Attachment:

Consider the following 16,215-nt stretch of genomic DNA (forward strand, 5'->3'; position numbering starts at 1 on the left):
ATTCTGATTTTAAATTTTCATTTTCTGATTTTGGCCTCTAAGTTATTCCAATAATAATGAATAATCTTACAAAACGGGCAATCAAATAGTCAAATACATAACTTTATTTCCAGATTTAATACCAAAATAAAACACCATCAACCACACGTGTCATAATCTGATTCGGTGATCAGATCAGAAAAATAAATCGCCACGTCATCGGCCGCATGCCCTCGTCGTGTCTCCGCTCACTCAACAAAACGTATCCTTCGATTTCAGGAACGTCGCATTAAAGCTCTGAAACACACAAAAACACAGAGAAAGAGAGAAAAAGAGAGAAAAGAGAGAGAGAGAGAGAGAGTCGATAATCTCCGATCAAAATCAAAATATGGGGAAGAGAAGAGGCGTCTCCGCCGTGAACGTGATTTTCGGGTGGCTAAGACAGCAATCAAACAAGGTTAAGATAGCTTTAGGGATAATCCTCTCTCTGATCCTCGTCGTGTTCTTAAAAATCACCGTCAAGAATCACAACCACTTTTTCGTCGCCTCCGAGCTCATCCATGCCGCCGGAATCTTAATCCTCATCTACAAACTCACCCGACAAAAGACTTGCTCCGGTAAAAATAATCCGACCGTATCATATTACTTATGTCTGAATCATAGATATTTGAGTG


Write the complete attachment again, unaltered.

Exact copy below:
Consider the following 16,215-nt stretch of genomic DNA (forward strand, 5'->3'; position numbering starts at 1 on the left):
ATTCTGATTTTAAATTTTCATTTTCTGATTTTGGCCTCTAAGTTATTCCAATAATAATGAATAATCTTACAAAACGGGCAATCAAATAGTCAAATACATAACTTTATTTCCAGATTTAATACCAAAATAAAACACCATCAACCACACGTGTCATAATCTGATTCGGTGATCAGATCAGAAAAATAAATCGCCACGTCATCGGCCGCATGCCCTCGTCGTGTCTCCGCTCACTCAACAAAACGTATCCTTCGATTTCAGGAACGTCGCATTAAAGCTCTGAAACACACAAAAACACAGAGAAAGAGAGAAAAAGAGAGAAAAGAGAGAGAGAGAGAGAGAGTCGATAATCTCCGATCAAAATCAAAATATGGGGAAGAGAAGAGGCGTCTCCGCCGTGAACGTGATTTTCGGGTGGCTAAGACAGCAATCAAACAAGGTTAAGATAGCTTTAGGGATAATCCTCTCTCTGATCCTCGTCGTGTTCTTAAAAATCACCGTCAAGAATCACAACCACTTTTTCGTCGCCTCCGAGCTCATCCATGCCGCCGGAATCTTAATCCTCATCTACAAACTCACCCGACAAAAGACTTGCTCCGGTAAAAATAATCCGACCGTATCATATTACTTATGTCTGAATCATAGATATTTGAGTG